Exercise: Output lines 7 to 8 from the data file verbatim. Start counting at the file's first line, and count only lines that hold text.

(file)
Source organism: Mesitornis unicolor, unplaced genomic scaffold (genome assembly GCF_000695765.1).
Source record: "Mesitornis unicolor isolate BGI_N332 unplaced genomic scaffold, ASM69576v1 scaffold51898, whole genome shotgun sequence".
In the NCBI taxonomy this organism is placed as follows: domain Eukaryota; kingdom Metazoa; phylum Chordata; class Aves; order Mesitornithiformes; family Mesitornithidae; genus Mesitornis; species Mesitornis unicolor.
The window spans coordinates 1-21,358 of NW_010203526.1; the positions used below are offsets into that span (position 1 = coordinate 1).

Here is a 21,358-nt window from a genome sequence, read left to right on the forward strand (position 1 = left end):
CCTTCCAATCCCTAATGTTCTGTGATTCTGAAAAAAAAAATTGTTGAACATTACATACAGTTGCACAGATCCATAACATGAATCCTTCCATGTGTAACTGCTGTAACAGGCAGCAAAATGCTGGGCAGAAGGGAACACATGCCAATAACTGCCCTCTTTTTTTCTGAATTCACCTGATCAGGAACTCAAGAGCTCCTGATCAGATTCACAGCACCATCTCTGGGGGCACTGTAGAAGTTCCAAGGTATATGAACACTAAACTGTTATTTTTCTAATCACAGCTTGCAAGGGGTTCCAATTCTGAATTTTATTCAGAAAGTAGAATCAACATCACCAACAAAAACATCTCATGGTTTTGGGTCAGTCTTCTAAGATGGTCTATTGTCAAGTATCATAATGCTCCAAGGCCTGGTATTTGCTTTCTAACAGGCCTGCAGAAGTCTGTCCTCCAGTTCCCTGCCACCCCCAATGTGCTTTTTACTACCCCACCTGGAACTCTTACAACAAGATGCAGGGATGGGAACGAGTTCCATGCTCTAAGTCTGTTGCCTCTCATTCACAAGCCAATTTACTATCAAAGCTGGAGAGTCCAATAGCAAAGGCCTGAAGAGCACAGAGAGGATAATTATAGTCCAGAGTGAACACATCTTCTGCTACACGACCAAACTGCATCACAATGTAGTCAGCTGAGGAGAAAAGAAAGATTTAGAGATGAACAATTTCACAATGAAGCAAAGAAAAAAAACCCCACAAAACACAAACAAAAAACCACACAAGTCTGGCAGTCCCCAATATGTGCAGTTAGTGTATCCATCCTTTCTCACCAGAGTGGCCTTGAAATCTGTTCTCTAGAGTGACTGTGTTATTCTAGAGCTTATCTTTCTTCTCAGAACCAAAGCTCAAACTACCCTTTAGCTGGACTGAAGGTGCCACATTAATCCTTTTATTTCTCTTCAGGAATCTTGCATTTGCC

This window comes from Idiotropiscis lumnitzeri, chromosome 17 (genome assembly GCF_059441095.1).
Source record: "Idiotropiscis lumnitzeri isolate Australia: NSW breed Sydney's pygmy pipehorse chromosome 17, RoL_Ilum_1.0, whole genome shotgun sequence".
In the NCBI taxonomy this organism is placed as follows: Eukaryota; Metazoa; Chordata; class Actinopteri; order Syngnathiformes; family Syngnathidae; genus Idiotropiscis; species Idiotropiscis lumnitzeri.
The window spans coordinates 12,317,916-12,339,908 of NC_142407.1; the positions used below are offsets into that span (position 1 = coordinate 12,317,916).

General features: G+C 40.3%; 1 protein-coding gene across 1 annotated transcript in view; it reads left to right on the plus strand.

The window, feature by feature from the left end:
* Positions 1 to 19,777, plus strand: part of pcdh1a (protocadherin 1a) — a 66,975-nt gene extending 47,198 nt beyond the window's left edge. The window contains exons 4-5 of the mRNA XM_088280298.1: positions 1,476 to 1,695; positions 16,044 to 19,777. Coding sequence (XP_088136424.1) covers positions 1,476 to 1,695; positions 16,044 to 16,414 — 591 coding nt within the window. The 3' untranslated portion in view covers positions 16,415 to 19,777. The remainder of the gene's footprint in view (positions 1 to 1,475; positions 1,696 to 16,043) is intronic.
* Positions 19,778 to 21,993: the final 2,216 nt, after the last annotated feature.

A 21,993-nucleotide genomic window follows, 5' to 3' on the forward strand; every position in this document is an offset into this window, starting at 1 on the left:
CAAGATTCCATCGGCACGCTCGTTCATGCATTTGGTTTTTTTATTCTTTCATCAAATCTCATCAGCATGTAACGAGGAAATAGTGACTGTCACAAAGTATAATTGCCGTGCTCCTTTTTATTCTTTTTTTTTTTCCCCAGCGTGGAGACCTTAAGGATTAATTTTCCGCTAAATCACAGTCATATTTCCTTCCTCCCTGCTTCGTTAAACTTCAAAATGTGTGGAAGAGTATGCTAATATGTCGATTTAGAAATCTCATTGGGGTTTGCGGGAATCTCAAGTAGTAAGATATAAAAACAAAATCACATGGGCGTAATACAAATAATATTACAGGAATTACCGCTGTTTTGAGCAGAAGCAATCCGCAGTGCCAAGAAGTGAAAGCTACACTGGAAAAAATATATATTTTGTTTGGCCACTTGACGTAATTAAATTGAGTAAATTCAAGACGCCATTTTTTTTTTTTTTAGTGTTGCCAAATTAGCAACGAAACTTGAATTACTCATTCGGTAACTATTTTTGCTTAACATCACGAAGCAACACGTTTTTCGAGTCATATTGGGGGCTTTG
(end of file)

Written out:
This window comes from Idiotropiscis lumnitzeri, chromosome 17 (genome assembly GCF_059441095.1).
Source record: "Idiotropiscis lumnitzeri isolate Australia: NSW breed Sydney's pygmy pipehorse chromosome 17, RoL_Ilum_1.0, whole genome shotgun sequence".